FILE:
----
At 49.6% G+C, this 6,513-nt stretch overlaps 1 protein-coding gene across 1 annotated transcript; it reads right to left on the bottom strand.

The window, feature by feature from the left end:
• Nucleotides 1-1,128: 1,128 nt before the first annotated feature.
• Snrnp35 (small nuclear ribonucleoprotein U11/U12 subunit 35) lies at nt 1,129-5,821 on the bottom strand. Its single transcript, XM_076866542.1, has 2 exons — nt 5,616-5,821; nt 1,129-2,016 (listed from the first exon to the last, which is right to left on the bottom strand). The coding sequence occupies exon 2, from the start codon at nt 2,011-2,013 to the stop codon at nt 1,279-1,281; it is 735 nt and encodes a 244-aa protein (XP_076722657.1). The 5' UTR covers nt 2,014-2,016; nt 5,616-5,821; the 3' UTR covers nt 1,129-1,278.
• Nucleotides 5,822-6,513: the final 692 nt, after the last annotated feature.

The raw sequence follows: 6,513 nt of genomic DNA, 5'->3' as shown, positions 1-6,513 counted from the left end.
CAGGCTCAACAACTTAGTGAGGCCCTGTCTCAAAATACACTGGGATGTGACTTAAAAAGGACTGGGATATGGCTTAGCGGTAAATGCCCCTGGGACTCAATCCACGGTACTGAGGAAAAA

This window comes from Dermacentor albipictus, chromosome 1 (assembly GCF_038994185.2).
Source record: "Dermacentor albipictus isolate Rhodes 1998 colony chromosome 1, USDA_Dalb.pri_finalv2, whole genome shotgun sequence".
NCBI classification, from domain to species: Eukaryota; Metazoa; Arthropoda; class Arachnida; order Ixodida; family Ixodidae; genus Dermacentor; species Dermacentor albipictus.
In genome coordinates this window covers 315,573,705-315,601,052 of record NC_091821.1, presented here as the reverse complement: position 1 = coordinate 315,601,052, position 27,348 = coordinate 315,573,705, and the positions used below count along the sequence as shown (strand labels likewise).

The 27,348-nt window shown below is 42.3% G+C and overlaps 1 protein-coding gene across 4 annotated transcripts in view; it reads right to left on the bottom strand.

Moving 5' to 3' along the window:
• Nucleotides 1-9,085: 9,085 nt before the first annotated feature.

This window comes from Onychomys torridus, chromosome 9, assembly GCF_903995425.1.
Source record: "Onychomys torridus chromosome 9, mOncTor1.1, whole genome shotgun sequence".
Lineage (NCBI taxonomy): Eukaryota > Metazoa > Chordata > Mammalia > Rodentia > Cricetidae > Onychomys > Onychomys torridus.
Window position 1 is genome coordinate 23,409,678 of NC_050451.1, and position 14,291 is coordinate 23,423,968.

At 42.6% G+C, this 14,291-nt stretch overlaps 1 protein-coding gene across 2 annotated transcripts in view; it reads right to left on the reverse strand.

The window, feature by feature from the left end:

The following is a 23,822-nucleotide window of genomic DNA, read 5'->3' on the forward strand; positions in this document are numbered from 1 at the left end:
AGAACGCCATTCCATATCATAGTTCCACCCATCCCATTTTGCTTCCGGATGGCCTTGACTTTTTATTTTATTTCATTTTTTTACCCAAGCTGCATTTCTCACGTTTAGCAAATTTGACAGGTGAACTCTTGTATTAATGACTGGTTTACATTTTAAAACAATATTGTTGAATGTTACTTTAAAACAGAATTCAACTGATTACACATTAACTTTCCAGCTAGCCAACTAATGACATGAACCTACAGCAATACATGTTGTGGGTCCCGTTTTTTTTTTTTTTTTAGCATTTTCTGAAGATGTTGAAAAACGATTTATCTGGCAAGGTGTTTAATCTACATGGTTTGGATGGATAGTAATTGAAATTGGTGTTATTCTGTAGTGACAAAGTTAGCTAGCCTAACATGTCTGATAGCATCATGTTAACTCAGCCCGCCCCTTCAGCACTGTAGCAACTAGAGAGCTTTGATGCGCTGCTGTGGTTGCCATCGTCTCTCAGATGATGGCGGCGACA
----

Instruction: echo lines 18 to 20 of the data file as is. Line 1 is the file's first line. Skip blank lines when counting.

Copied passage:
Window position 1 is genome coordinate 23,409,678 of NC_050451.1, and position 14,291 is coordinate 23,423,968.

At 42.6% G+C, this 14,291-nt stretch overlaps 1 protein-coding gene across 2 annotated transcripts in view; it reads right to left on the reverse strand.

The window, feature by feature from the left end: